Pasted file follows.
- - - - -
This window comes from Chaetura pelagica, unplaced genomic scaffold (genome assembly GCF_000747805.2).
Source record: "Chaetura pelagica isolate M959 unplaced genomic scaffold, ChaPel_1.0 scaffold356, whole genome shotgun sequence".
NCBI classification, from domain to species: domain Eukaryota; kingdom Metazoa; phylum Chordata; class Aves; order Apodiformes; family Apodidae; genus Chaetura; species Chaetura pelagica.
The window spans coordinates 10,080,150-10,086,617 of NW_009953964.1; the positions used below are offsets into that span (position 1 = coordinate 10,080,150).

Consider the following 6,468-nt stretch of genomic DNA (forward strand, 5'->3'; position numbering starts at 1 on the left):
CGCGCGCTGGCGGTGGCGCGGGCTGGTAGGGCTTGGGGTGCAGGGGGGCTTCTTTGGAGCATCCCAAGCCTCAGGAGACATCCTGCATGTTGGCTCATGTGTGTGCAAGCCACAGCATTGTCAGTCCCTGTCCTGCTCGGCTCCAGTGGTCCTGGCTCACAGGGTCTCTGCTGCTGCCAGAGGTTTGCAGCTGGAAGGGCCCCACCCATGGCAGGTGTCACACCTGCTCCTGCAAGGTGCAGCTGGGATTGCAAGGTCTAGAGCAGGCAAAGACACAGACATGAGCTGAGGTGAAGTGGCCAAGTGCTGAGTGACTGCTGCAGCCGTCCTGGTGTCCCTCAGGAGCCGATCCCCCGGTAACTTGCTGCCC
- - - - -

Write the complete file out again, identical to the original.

This window comes from Chaetura pelagica, unplaced genomic scaffold (genome assembly GCF_000747805.2).
Source record: "Chaetura pelagica isolate M959 unplaced genomic scaffold, ChaPel_1.0 scaffold356, whole genome shotgun sequence".
NCBI classification, from domain to species: domain Eukaryota; kingdom Metazoa; phylum Chordata; class Aves; order Apodiformes; family Apodidae; genus Chaetura; species Chaetura pelagica.
The window spans coordinates 10,080,150-10,086,617 of NW_009953964.1; the positions used below are offsets into that span (position 1 = coordinate 10,080,150).

Consider the following 6,468-nt stretch of genomic DNA (forward strand, 5'->3'; position numbering starts at 1 on the left):
CGCGCGCTGGCGGTGGCGCGGGCTGGTAGGGCTTGGGGTGCAGGGGGGCTTCTTTGGAGCATCCCAAGCCTCAGGAGACATCCTGCATGTTGGCTCATGTGTGTGCAAGCCACAGCATTGTCAGTCCCTGTCCTGCTCGGCTCCAGTGGTCCTGGCTCACAGGGTCTCTGCTGCTGCCAGAGGTTTGCAGCTGGAAGGGCCCCACCCATGGCAGGTGTCACACCTGCTCCTGCAAGGTGCAGCTGGGATTGCAAGGTCTAGAGCAGGCAAAGACACAGACATGAGCTGAGGTGAAGTGGCCAAGTGCTGAGTGACTGCTGCAGCCGTCCTGGTGTCCCTCAGGAGCCGATCCCCCGGTAACTTGCTGCCC